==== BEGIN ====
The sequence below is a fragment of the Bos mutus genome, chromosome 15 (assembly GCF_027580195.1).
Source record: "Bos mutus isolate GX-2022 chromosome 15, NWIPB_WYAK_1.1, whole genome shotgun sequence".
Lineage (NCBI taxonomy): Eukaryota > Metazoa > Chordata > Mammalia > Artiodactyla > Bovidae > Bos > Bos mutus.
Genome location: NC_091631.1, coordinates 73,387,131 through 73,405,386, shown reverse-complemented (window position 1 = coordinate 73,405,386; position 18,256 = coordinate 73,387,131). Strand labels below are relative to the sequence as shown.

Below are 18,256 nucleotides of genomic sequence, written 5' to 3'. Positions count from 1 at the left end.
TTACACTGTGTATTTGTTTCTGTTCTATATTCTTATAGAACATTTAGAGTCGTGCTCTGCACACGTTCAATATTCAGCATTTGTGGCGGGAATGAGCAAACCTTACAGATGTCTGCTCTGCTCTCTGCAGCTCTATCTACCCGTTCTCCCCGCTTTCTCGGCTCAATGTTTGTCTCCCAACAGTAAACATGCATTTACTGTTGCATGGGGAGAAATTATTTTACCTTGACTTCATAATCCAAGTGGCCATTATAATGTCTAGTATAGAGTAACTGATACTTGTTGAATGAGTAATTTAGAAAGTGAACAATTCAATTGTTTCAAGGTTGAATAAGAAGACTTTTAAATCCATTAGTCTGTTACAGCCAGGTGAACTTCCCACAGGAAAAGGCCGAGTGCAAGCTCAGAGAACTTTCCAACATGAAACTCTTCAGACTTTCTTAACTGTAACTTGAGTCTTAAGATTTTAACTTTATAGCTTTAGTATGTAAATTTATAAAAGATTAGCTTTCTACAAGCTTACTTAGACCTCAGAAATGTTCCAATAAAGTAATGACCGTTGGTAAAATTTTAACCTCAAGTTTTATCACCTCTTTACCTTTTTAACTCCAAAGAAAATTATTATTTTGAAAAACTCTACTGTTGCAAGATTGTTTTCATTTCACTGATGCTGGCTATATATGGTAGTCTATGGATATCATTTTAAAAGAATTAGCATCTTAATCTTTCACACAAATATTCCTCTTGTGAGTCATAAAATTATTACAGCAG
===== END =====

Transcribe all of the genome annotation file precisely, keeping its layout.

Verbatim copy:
The sequence below is a fragment of the Bos mutus genome, chromosome 15 (assembly GCF_027580195.1).
Source record: "Bos mutus isolate GX-2022 chromosome 15, NWIPB_WYAK_1.1, whole genome shotgun sequence".
Lineage (NCBI taxonomy): Eukaryota > Metazoa > Chordata > Mammalia > Artiodactyla > Bovidae > Bos > Bos mutus.
Genome location: NC_091631.1, coordinates 73,387,131 through 73,405,386, shown reverse-complemented (window position 1 = coordinate 73,405,386; position 18,256 = coordinate 73,387,131). Strand labels below are relative to the sequence as shown.

Below are 18,256 nucleotides of genomic sequence, written 5' to 3'. Positions count from 1 at the left end.
TTACACTGTGTATTTGTTTCTGTTCTATATTCTTATAGAACATTTAGAGTCGTGCTCTGCACACGTTCAATATTCAGCATTTGTGGCGGGAATGAGCAAACCTTACAGATGTCTGCTCTGCTCTCTGCAGCTCTATCTACCCGTTCTCCCCGCTTTCTCGGCTCAATGTTTGTCTCCCAACAGTAAACATGCATTTACTGTTGCATGGGGAGAAATTATTTTACCTTGACTTCATAATCCAAGTGGCCATTATAATGTCTAGTATAGAGTAACTGATACTTGTTGAATGAGTAATTTAGAAAGTGAACAATTCAATTGTTTCAAGGTTGAATAAGAAGACTTTTAAATCCATTAGTCTGTTACAGCCAGGTGAACTTCCCACAGGAAAAGGCCGAGTGCAAGCTCAGAGAACTTTCCAACATGAAACTCTTCAGACTTTCTTAACTGTAACTTGAGTCTTAAGATTTTAACTTTATAGCTTTAGTATGTAAATTTATAAAAGATTAGCTTTCTACAAGCTTACTTAGACCTCAGAAATGTTCCAATAAAGTAATGACCGTTGGTAAAATTTTAACCTCAAGTTTTATCACCTCTTTACCTTTTTAACTCCAAAGAAAATTATTATTTTGAAAAACTCTACTGTTGCAAGATTGTTTTCATTTCACTGATGCTGGCTATATATGGTAGTCTATGGATATCATTTTAAAAGAATTAGCATCTTAATCTTTCACACAAATATTCCTCTTGTGAGTCATAAAATTATTACAGCAG